The modern twist that Dragon Quest XI uses to stand out is Pep Powers. With Pep Powers, your character basically goes Super Saiyan (since this is an Akira Toriyama game, after all), and if the right party members are Pepped, you get access to what essentially are Dual and Triple Techs from Chrono Trigger, and as expected, being able to try out all these combinations is no doubt the best aspect of the game. However, there are a number of issues. Although the game says that Pep kicks in after your character takes a lot of damage, similar to a Tales Of game’s Overlimit, in my experience it seems to be purely random. Furthermore, the Pep status goes away as soon as you use one Pep Power, or after a certain number of turns, which the game thankfully gives a visual indication on the last turn that it’s available on. What sucks is that the Pep Powers are the coolest aspect of the game, yet you cannot control the conditions at which you use them other than with items that you don’t get until AFTER YOU BEAT THE FINAL BOSS. Fortunately, ending a battle in the Pep state causes it to carry over, which can help in a tougher battle; but at the same time you’d have to grind battles if you wish to rely on Pep for said situations. 

Another thing I find tedious is the game’s skill tree. Normally, I love skill trees in JRPGs, however, Dragon Quest XI‘s is really stingy. You only get skill points on level up, which starts off small but comes in bigger chunks at higher levels. This is good because most skills require 6, 10, or even more skill points each. There is a mechanic to unlearn skills, but it can only work on entire categories, which is a pain if you only want to drop one skill.

One of the most interesting aspects of the game is that everyone has different weapons they can use, such as a regular sword or a greatsword for the main protagonist. Each section of their skill tree is devoted to one of the weapon styles, plus an additional style that’s unique to them only. I’ve been doing skill trees by committing to a single section at a time, which is likely not the way the game intends, since skills are pricier the further out from the center you go, and it’s a real pain. The game lets you re-equip different weapons mid-battle without taking up your turn, which is nice, so it’s possible that the game wants you to fill in multiple branches at once.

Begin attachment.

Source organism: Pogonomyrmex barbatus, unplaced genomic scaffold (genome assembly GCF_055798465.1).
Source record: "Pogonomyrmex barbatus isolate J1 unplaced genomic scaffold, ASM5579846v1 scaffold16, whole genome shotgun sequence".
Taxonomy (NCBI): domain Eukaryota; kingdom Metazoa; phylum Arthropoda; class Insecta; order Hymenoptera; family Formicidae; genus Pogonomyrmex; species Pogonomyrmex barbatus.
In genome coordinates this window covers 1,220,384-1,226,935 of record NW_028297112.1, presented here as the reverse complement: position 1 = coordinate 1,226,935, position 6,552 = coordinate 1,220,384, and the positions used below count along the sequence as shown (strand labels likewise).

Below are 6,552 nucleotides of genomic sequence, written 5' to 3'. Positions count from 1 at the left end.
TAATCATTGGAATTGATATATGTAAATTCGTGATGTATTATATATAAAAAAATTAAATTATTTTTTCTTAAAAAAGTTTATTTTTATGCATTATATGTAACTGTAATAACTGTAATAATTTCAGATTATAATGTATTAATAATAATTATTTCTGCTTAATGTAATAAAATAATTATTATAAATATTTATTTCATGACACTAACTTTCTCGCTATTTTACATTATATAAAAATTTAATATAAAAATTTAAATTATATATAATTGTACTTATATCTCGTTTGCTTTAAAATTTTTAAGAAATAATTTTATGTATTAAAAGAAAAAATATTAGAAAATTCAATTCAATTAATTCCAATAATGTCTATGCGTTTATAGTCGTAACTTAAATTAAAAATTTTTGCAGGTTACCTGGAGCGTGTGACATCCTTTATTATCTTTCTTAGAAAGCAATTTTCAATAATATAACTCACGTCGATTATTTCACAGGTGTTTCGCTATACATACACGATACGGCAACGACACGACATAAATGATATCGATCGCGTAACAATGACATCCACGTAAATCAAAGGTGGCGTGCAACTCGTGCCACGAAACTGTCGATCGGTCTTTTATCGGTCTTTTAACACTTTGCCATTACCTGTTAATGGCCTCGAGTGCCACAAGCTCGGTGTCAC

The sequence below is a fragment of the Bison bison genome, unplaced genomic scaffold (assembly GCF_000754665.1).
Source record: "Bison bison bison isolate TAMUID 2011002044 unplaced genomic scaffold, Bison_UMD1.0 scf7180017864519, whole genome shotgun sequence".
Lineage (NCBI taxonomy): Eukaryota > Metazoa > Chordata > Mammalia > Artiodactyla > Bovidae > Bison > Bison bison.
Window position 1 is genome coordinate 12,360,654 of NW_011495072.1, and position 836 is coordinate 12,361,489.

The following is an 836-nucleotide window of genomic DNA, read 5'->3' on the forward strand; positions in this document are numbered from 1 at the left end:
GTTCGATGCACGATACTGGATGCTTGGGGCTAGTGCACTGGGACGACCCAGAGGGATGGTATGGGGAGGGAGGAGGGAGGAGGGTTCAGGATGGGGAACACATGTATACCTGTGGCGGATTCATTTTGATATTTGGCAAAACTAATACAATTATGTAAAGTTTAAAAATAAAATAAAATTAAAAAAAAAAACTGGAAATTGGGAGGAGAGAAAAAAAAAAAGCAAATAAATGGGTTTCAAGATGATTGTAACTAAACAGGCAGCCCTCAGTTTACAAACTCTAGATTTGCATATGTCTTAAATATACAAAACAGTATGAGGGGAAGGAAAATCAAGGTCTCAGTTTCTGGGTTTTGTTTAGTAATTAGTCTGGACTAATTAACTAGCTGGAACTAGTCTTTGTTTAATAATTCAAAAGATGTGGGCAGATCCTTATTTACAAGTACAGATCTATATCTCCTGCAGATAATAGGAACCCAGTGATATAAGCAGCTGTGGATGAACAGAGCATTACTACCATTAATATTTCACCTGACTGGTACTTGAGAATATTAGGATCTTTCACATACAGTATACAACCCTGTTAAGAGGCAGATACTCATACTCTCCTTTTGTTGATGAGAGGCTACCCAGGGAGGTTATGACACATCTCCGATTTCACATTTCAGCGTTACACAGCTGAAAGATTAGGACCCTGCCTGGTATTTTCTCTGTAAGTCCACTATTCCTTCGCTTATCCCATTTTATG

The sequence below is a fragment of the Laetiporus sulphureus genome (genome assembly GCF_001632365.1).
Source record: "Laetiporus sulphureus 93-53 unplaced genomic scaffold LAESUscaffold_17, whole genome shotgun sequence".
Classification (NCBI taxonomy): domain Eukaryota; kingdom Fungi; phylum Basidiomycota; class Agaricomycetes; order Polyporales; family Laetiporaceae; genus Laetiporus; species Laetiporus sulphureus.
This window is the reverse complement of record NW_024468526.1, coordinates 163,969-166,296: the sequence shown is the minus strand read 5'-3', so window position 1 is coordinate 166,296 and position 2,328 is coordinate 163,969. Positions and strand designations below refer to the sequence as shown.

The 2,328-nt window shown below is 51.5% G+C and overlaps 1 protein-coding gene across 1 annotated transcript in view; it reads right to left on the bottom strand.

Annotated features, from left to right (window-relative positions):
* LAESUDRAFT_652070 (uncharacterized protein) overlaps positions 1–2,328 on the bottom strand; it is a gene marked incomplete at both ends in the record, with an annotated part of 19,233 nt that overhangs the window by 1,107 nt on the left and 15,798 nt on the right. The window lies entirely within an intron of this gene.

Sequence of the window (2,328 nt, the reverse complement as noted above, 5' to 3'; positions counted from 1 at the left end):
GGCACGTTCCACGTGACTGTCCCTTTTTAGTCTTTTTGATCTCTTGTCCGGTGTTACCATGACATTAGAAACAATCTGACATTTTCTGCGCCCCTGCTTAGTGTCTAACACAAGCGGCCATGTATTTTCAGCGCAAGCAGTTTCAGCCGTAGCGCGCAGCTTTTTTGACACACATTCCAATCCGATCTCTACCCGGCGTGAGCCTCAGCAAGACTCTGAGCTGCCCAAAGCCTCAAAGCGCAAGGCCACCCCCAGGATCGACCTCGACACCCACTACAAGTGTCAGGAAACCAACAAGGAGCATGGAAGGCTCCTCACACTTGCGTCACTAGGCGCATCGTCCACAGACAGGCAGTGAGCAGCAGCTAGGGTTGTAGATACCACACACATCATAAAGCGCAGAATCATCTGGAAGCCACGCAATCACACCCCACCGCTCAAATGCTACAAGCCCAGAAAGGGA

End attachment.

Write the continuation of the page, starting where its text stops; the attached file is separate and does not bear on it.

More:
The crafting system in Dragon Quest XI is really fun. With the Fun-time Forge, you can craft new equipment with materials you find around the world (as well as their recipes). This starts a minigame where you have a limited number of strikes to fill up gauges on different areas of the equipment. You want to fill it up to the green section, but REALLY want to fill up to the arrow on each gauge (which will be indicated by it turning yellow). The closer you get, the better the final product will be, with the best being a Perfection. Forging things successfully gives you Perfectionist Pearls, which can be consumed to reforge something to make it stronger. Make sure you reforge as many things as possible, because it doesn’t just increase stats, but the power of bonus effects, like elemental and status resistances. Levelling up the main character also boosts your forging skills, which can increase your Focus and allow him to learn Flourishes, which are special moves that make the minigame even more interesting than before. Options are limited early on, but it gets rather interesting on the tougher equipment.

The world of DQXI is- although colorful and vibrant- very large and bland. I get that this world was designed with the ability to be played in old school top-down style or 3D, but that doesn’t mean it’s any less uninspired. Also, the game’s soundtrack is kind of meh, but it doesn’t grate on you unless you start doing tedious stuff like material farming. The towns have the best personality and the most thought put into them, but they seem to act like vehicles for padding the game more than anything else.

Oh, speaking of padding: get used to that a lot. Like I said before, each first arrival in a new town has you running around towards numerous objectives that take place throughout the town itself. The worst case is the interlude in between the first two acts of the game. In it, you have to play through four consecutive scenarios, each starting a party member by themselves, and none of them are even remotely enjoyable besides the first one. You can also potentially permanently miss collectibles during these scenes, and I only say “potentially” because it’s not entirely clear if optional stuff done in these scenarios has impact for later (if this was a Final Fantasy or Tales Of game, it definitely would). 

But after that agonizing section, the game truly starts. It sucks that it takes about thirty-five hours, but it really does go from a slightly-above-average JRPG to a straight-up great JRPG. There is so much more depth, and each party member gets a ton of new abilities after going through huge epiphanies in their character arcs. Once you start this part of the game, it appears that you can tackle things in any order you choose… until you are gated time and time again by several annoying prerequisites. I hate it when games do this, and DQXI is no exception.

As far as side quests go, there aren’t as many as most JRPGs. However, there is also a side section where you find weird ghosts that unlock different areas of past Dragon Quest worlds in a special, 2D only zone. The biggest problem with 2D mode is that the text box color and font color can be very straining to read. Plus, you can’t save in this place at all, which reduces the incentive to knock out many quests at once. These never expire, so it’s ideal to do them all at onces towards the end of the game (also, you don’t have to gouge your eyes out at the freakin’ UI for as long since you’d be higher level).